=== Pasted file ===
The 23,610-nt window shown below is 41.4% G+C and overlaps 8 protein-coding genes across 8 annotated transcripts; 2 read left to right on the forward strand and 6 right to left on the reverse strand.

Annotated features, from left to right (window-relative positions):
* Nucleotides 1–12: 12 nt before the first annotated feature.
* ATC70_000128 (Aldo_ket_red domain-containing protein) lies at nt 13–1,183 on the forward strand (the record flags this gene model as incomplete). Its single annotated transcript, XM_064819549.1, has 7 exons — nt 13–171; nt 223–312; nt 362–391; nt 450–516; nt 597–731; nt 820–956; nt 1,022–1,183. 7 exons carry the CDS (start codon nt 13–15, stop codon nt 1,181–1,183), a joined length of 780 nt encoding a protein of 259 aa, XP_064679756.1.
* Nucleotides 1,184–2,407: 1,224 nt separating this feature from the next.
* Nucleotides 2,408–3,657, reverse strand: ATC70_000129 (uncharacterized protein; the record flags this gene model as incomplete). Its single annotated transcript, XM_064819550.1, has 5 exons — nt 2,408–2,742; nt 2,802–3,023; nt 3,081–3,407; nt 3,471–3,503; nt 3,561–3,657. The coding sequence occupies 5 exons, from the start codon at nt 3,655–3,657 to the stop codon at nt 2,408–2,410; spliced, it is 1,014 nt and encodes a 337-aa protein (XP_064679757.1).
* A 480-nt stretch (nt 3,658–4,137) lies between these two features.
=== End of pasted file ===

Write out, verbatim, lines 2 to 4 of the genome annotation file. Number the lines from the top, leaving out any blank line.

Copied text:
Annotated features, from left to right (window-relative positions):
* Nucleotides 1–12: 12 nt before the first annotated feature.
* ATC70_000128 (Aldo_ket_red domain-containing protein) lies at nt 13–1,183 on the forward strand (the record flags this gene model as incomplete). Its single annotated transcript, XM_064819549.1, has 7 exons — nt 13–171; nt 223–312; nt 362–391; nt 450–516; nt 597–731; nt 820–956; nt 1,022–1,183. 7 exons carry the CDS (start codon nt 13–15, stop codon nt 1,181–1,183), a joined length of 780 nt encoding a protein of 259 aa, XP_064679756.1.